1. From the Executive Director's Office
Catherine and I saw the absolute best of health care and we saw where things broke down--sometimes in humorous ways and sometimes in ways that were infuriating and required a great deal of advocacy and patience on our part. We saw interdisciplinary teams that worked flawlessly together and teams where hierarchy and miscommunication got in the way of ideal and timely care (I probably pay more attention to that than Catherine). We experienced many small blessings from caregivers who went far out of their way for us--and I bet those caregivers do that for nearly everyone yet make it seem like they're doing it only for you. Little kindnesses meant a lot. We also experienced condescension and eye rolling when we asked, for perhaps the 100th time in hopes of a different response, why is my child in so much pain--all day, every day--and why is nothing we're doing making it better?
I share this not because our scary experience was really all that unique on a large scale (sad to say)--and I am certain all of you or your family members have had your share of scary health challenges--but because illness and health and health care and navigating an extremely complex system under high levels of stress is hard and it's personal, and it throws you off your center and is highly disruptive. You know this, and you also know this is why what we do (all of it!) is so critically important and matters to so many people throughout the country; directly and indirectly. Our work in developing a highly competent and diverse health care workforce for underserved populations and creatively adapting national initiatives to help address local and regional health care issues helps keep this country healthy. We may be a degree or two removed from it--or maybe not at times--but it's true.
Thank you for allowing me to share yet another personal note in a Monday Update. I am hopeful that the road to good health we're on with Carsen won't be a long one or a hard one. Please know that I greatly appreciate all the kind words, the encouragement, and the wisdom that many of you shared. As I said in last week's Monday Update, I'm ready for some boredom and some quiet time; even one calm day would be good. I knew things were a bit out of balance when our home phone rang one evening (a doctor returning yet another call after hours) and I thought to myself "wouldn't it be cool if there actually was a way to get email on your phone, that would be really handy."
Have a great week,
2. From A-TrACC
HEY PROGRAM OFFICES! If you notice your centers have done this type of training but aren't involved in the A-TrACC project, we'd like to get them officially signed up. Trainings conducted since Oct. 1, 2013, count toward each center's goal of educating 50 health professionals and staff on the health insurance marketplaces. Financial support of $1,500 is available for centers that complete this goal. Let us know if you have questions. HEY CENTERS! If you're already doing marketplace training, drop us a note at email@example.com or fill out our questionnaire.
Marketplace Deadline Extended to March 31
Updated Marketplace Resources
3. Hurry! March 14 Deadline! Northwestern CT AHEC Requests Proposals from AHECs Interested in Participating in the Youth Mental Health First Aid Corps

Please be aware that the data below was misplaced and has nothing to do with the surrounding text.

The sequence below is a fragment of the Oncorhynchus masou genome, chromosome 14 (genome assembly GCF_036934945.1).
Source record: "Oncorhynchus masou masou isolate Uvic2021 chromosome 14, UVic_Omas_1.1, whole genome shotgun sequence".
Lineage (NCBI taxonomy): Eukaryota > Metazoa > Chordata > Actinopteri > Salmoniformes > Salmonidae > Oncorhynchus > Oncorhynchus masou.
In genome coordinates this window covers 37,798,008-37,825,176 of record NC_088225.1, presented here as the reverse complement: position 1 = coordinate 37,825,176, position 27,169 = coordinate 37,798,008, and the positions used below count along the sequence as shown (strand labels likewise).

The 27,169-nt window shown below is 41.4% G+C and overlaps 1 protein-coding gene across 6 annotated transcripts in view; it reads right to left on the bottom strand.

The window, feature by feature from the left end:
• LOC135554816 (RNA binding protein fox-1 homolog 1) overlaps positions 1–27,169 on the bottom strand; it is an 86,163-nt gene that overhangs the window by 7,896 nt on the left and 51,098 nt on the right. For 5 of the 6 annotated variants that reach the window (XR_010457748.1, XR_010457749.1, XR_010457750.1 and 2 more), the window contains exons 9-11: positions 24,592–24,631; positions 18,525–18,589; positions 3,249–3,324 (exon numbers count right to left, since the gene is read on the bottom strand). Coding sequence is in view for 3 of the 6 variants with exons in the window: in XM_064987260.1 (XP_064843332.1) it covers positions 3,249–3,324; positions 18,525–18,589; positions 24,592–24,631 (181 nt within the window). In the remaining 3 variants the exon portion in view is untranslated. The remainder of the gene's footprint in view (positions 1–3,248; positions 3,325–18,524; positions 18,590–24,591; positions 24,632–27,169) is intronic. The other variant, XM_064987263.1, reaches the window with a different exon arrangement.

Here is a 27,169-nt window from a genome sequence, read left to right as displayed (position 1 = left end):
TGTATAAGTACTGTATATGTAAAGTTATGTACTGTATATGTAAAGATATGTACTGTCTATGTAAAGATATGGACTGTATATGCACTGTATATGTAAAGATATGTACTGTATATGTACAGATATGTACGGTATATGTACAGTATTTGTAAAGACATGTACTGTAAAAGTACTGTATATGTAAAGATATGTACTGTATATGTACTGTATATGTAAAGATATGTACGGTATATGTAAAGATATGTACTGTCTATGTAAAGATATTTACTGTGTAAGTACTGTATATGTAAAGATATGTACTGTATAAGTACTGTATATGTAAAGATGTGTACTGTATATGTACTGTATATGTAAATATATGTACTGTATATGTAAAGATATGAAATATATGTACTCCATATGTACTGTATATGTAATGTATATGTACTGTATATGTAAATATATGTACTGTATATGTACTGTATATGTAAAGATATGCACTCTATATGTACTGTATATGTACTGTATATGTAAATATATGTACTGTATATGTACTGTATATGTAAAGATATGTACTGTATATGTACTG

4. Don't Miss the NAO Conference July 7-11, 2014
5. Progressive Return to Activity Following Acute Concussion/Mild Traumatic Brain Injury: Guidance for the Primary Care Manager and Rehabilitation Provider on March 13, 2014; 1-2:30 p.m. (EST)
Consensus panels have increasingly recommended a gradual return to normal activity using a graded protocol after a concussion. In January 2014, the Defense and Veterans Brain Injury Center (DVBIC) released two companion clinical recommendations to facilitate a standardized, staged return to unrestricted activity for service members who have sustained concussion in deployed and non-deployed settings.
The "Progressive Return to Activity Following Acute Concussion/Mild Traumatic Brain Injury: Guidance for the Primary Care Manager and the Rehabilitation Provider in Deployed and Non-deployed Setting" resource suite was developed in collaboration with military, clinical and academic subject matter experts. It addresses the six stages of progression from rest to pre-injury activity; definition of rest; use of the Neurobehavioral Symptom Inventory to track symptoms; a two-tiered complementary approach based upon symptoms and provider judgment; physical, cognitive and vestibular/balance activities recommended for participation and activities to avoid at each stage; and guidelines for progression, regression and referral. This webinar will introduce these key stages delineated by the clinical recommendations.
Sign up for the webinar at: http://continuingeducation.dcri.duke.edu/dcoe-webinar-series-tbi-march-2014
6. The Safety Net Medical Home Initiative Updates
Care Coordination: Spotlight on Dorchester House Multi Service
Center, Dorchester, MA.
Enhanced Access: Spotlight on 3 Practices, OR, ID, and PA
Continuous and Team-Based Healing Relationships: Spotlight on Legacy
Emanuel Medical Center, Portland, OR.
Mission Statement: The National AHEC Organization supports and advances the AHEC Network to improve health by leading the nation in the recruitment, training and retention of a diverse health workforce for underserved communities.
Vision: Our vision is that the AHEC network is the national leader in developing a highly competent and diverse health care workforce for underserved populations.
To submit an item, please click here. Deadline: Thursdays, noon CST.